PHUKET: The English language has a wealth of expressions for reticent or modest behavior. “Take a back seat” is one; another, with a biblical provenance, talks of “hiding your light under a bushel”. Brought up as children on AA Milne’s tales, older Phuket Gazette readers may recall Winnie the Pooh saying: “it’s not much of a tail, but I’m sort of attached to it.” Endearing.
Oddly, a number of these expressions for self-effacement use floral metaphors. For example, we may refer to a “blushing or (shrinking) violet”, or “a wallflower”.
The literal source of the violet trope is a small flower related to the pansy.
It grows unobtrusively in secluded, shady and often marshy spots, and hides its small but fragrant blooms behind large heart-shaped leaves. Hence the phrase’s aptness as a description of shy, withdrawn people.
The wallflower survives in taxing conditions in the wild, perched on cracked rocks and old walls. A member of the mustard genus (cheiranthus), it produces clusters of dull bronze or orange flowers. However, the metaphor “wallflower” has a later origin: it was first used by an eighteenth century novelist to refer to sad girls left to fret on the sidelines at ‘posh’ balls. Like the flower, the expression has survived the test of time.
Both these unassuming plants hail from temperate climates. In the tropics, the floral emphasis is more often on bold, even brash colors, on plants such as orchids, chalice vines, allamandas, or brugmansias that say “look at me, aren’t I stunning! I’m not going to be a wallflower.” But even in these hot-house conditions, there are unpretentious species that perform a serviceable job in the garden with the minimum of fuss and attention.
One of the most useful of these shrubs is euphorbia cotonifolia. While it pales in significance alongside its cousins – the crown of thorns, or the showy white sprays of euphorbia leucocephela – it will grow almost anywhere, and even in shady conditions.
Multi-branched from the base, it forms a large bush with its green and lightly purple-mottled or crimson leaves, and reddish stems. Known in Thailand as thon-po-daeng, the name alludes to the color of its foliage, which in the case of some recent cultivars, or when given enough sun, will produce leaves of a brilliant magenta.
That this plant has become naturalized on waste land around Phuket is an indication of its capacity, like the violet and the wallflower, to survive in unhelpful conditions. It will happily co-exist with other trees and shrubs, will plug gaps in your garden, and can be used to accompany other container plants. Three things to note: The flowers, small, round and cream, are pretty but take second place to the foliage.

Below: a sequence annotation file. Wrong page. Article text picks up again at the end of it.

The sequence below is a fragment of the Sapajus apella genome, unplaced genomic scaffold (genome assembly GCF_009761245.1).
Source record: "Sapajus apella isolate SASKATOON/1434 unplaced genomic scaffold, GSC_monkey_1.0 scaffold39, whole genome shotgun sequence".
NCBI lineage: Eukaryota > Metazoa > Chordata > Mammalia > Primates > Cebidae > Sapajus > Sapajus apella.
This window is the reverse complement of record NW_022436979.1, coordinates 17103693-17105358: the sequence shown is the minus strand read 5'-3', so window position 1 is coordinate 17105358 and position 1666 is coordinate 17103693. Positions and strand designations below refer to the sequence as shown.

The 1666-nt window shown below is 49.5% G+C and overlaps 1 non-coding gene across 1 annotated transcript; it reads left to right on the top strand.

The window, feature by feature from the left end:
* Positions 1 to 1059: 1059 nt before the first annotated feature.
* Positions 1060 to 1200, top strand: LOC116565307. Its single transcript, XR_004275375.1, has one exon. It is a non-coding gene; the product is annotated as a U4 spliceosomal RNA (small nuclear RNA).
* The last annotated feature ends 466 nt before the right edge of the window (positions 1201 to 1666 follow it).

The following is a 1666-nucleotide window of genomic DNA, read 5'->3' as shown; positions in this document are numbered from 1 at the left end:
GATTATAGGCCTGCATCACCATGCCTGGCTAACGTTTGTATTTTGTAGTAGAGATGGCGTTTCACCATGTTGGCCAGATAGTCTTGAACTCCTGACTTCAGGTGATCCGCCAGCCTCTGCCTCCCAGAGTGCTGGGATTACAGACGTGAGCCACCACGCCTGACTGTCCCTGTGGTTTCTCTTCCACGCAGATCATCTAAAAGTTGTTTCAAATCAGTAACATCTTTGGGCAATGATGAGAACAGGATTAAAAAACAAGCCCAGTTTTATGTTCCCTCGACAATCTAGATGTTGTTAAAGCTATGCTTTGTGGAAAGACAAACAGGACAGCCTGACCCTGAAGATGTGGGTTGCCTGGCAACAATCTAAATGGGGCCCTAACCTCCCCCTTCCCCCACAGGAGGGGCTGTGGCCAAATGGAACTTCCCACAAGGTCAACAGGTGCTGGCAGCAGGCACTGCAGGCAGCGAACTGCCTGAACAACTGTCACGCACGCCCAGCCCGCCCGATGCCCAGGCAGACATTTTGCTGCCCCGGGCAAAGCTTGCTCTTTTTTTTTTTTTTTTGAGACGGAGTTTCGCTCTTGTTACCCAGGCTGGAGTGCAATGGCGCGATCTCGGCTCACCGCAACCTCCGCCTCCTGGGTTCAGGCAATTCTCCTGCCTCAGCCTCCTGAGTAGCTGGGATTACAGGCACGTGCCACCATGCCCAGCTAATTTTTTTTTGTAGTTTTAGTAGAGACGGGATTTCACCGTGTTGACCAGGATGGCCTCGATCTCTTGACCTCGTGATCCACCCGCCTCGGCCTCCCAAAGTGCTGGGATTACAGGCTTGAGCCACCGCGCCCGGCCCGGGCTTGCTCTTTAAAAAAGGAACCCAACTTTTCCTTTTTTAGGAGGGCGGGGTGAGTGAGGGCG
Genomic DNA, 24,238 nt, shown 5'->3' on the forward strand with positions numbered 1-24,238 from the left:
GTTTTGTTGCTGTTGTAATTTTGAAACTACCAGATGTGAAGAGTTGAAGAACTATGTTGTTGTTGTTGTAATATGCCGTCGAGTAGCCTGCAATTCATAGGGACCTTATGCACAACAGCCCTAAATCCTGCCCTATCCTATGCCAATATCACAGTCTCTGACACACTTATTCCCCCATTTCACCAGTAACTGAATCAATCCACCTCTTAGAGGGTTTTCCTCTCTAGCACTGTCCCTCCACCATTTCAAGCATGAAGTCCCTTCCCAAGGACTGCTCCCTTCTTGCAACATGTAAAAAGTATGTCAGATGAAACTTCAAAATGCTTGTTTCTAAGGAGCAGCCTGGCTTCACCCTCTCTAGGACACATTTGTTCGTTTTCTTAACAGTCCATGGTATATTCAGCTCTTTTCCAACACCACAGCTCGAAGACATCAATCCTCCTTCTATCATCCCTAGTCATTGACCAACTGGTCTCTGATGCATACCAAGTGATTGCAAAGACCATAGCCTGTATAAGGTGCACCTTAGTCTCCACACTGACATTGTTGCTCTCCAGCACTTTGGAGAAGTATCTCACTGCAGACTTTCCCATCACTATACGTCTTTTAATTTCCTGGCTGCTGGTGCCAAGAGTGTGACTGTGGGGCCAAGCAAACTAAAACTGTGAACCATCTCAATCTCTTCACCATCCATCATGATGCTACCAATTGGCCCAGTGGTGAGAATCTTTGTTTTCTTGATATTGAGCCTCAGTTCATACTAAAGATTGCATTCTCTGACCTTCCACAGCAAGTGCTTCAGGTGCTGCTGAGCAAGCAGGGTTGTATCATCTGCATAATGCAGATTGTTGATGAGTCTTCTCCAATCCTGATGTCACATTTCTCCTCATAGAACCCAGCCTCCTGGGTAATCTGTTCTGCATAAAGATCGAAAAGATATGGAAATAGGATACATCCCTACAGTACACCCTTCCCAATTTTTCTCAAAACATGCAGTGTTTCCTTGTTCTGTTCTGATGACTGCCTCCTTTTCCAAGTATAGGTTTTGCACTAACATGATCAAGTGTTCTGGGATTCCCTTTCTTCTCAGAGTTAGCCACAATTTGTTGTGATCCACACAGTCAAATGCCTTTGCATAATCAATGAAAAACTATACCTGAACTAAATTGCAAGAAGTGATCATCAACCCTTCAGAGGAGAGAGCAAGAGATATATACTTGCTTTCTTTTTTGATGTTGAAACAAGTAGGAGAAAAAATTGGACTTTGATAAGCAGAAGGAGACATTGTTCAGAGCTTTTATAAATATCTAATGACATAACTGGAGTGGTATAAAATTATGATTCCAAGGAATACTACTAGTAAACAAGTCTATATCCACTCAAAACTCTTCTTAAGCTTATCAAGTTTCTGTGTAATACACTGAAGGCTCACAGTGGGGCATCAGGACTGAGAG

Moreover, the stems are jointed and therefore quite brittle. And if deprived of water, cotonifolia will wilt. But it invariably recovers, once moisture gets to its roots. And if you do not want to go looking for it around the island’s waste lots, cultivars are available in plant nurseries.
Phyllanthus myrtifolius belongs to the same vast euphorbia family. Another attractive foliage shrub, this one has a low growing habit, and is especially useful for raised beds or planted along the edges of a fish pond, where it will soften or hide the margins of the pool. It has long, slender branches which arch over, and dark, evergreen, fern-like leaflets. These may sprout roots when they come in contact with the ground.
Like cotonifolia, it makes an effective and unobtrusive cover when planted among larger or more vibrant shrubs. And similarly, phyllanthus will tolerate most conditions including poor soil. But it is essentially a sun-lover: this makes it a good choice for a rockery, where it may rub shoulders with cacti, pandanus pygmaeus and tradescanthias.
Tip of the week – Fighting the elements
Being a small tropical island, Phuket has a salty atmosphere, which particularly affects gardens near the sea. Some plants – milkweed, sea lettuce, stilt palms, sea-almond and casuarina trees seem to thrive in such conditions. But most are vulnerable to the combination of gusting winds and saline air.
Trees with tender, lush foliage such as ashokas (polyalthia) or trees with delicate fronds such as bananas are easily damaged: the result – shredded fronds or foliage and in some cases loss of leaves.
I recently visited a mature garden near Karon Beach encircled by tall buildings, which had created a kind of wind tunnel. A long row of ashokas had been planted to form a wind-break – a common choice for this purpose in Thailand – but years of buffeting winds had caused them to lean in one direction and, in the worst affected area, to lose most of their foliage.
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— Patrick Campbell
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